Great Minds in Washington met together and reached the conclusion that even if they didn’t exactly resent the little influence the British still grasped with weakening fingers, the one thing Americans cannot stand for is that the British still had possessions. After two massive World Wars which should logically have left the USA as undisputed Top Nation, the British dared to have possessions. It hardly bore thinking about. Some of the possessions were colonies, some protectorates – but possessions they were. Now Americans are sentimental people, and as long as any British colonies still existed, they were (and are) quite unable to forget that they were themselves once a colony; thirteen of them to be precise. In the XVIII century they had achieved independence by the use of force, from a weak King despite the historical fact that slightly less than half of them did not actually want independence (they were not asked anyway). Enough colonists did want independence, however, and the United States of America entered History. But in order to stay in History, and enlarge one’s place in it, one must do something; which is why Theodore R. later charged up a very small hill in Cuba with a bugle and became President, and the Panama Canal was annexed.
What made the Americans so furious about Suez is not that it was being efficiently carried out (until stopped by force) by two dear old Aunties, acting in their old territories in the good old military way. If anyone should be guaranteeing the freedom of the Suez Canal, thought those clever minds in Washington DC, it should be American arms. What to do after denying the Aunties the right to protect their canal against the satrap Nasser? Ah, said the Agency, ‘encourage and finance subversion’ in the remaining colonies. So Uncle Sam’s helping hand was seen, or rather very carefully not seen, in Kenya, where black terrorists wearing jockstraps suddenly found themselves armed to the teeth with the very latest weaponry and the ammunition to go with it; and Cyprus. In this troubled and insanely beautiful island, the Agency found everything to suit its paternal and religious feelings. Ammunition could be carried round the mountain tracks by sweet young boys, directed by sweet old priests. Cypriot Greeks and Cypriot Turks murdered each other, and any British soldier who tried to stop the mayhem was elimiminated. A clever youth could manage to get a bomb under the Governor General’s bed. Young men with very expensive machine guns could fire at unarmed women shopping in a queue. No-one asked where the men had obtained their very expensive machine guns, or the very costly hand grenades they all wore under their shirts. Of course there was a leader, Colonel Grivas, rather an unassuming man with good manners, who had done very well (and been decorated for it) against the Nazis during the War. But the money which paid for the brains, the bombs, the costly machine guns did not come from Soviet Russia, which could not care less. It came from the Agency, as it would come again and again, in the future.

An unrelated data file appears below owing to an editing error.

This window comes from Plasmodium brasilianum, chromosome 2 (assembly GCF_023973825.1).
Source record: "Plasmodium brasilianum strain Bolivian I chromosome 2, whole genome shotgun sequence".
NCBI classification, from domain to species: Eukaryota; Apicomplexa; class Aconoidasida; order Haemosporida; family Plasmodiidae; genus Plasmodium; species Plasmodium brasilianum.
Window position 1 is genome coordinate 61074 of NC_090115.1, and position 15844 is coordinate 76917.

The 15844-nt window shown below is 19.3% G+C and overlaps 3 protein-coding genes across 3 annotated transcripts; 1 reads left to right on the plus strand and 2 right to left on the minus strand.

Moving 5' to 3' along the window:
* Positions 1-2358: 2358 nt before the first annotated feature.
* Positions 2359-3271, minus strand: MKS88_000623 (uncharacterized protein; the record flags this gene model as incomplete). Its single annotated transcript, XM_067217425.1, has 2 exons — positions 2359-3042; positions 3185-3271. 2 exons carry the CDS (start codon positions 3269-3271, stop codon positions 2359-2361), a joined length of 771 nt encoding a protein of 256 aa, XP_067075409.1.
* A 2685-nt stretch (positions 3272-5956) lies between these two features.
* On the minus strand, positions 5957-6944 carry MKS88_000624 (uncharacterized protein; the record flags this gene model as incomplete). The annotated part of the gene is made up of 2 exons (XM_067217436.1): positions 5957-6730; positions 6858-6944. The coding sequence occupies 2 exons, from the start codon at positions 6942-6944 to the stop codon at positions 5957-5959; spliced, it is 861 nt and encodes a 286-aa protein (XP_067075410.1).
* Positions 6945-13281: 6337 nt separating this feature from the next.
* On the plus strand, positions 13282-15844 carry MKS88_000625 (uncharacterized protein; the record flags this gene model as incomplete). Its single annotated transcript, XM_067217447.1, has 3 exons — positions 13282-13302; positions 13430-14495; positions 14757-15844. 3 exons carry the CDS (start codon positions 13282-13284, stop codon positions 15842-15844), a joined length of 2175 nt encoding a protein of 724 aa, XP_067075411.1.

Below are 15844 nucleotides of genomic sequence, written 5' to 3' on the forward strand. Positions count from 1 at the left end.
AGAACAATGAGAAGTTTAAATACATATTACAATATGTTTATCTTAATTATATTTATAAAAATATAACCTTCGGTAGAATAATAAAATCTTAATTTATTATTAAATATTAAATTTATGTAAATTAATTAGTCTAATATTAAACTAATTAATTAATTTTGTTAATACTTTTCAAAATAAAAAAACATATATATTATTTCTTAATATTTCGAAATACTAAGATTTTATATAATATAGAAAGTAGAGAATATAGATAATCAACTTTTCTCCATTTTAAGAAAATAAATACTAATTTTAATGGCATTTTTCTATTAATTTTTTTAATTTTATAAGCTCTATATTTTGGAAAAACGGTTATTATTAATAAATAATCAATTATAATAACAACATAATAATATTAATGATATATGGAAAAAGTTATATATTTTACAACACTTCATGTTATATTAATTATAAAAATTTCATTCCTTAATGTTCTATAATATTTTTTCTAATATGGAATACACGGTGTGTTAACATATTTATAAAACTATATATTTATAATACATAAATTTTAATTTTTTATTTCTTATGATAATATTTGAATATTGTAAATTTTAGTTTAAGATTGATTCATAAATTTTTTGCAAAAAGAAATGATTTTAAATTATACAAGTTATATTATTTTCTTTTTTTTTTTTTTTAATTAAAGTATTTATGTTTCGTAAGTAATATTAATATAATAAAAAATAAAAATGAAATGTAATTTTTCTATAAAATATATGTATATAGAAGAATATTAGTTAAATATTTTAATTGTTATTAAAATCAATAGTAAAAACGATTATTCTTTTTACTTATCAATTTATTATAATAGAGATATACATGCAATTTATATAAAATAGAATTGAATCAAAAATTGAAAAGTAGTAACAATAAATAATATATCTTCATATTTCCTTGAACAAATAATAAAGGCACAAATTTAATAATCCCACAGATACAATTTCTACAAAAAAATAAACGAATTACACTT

The very latest example of cunning American diplomacy comes with the ‘invasion of Libya’ (18 March, 2011), which is not of course an invasion at all. Just as soon as the United Nations says it is all right with its No. 1973, in go the Americans, the French and the British, even though Germany, an integral part of NATO, refuses to join the party. Again with perfect timing, after the British and French (joined by the Spanish, to the growing incredulity of the Spanish people) have actually started shooting at Gadaffi, the Agency instructs the President of the United States partially to back down, withdraw his General, admit that he will send no ground troops (so what is the point of the invasion?) and intimate that he will leave anyway within three months. So what goes on? The answer is too simple: the British and the French will find themselves accused of trying to repeat the Suez Fiasco (which would not have been a fiasco if for once the US had minded its own business), and Gadaffi’s forces will regain total control of Libya, murder a quarter of the native population in reprisal, capture the British and the French and hang them in Tripoli; one more massive dent in the Franco-British skull. But one must see that the brainwork that goes on behind the scenes is awesome. It is obvious that The Great American Empire as such, unless it is based on Coca Cola, can never be a fact. But formerly colonial powers like Britain and France must be chastised every so often for actually founding and maintaining empires in the past. There lies the nub of the matter.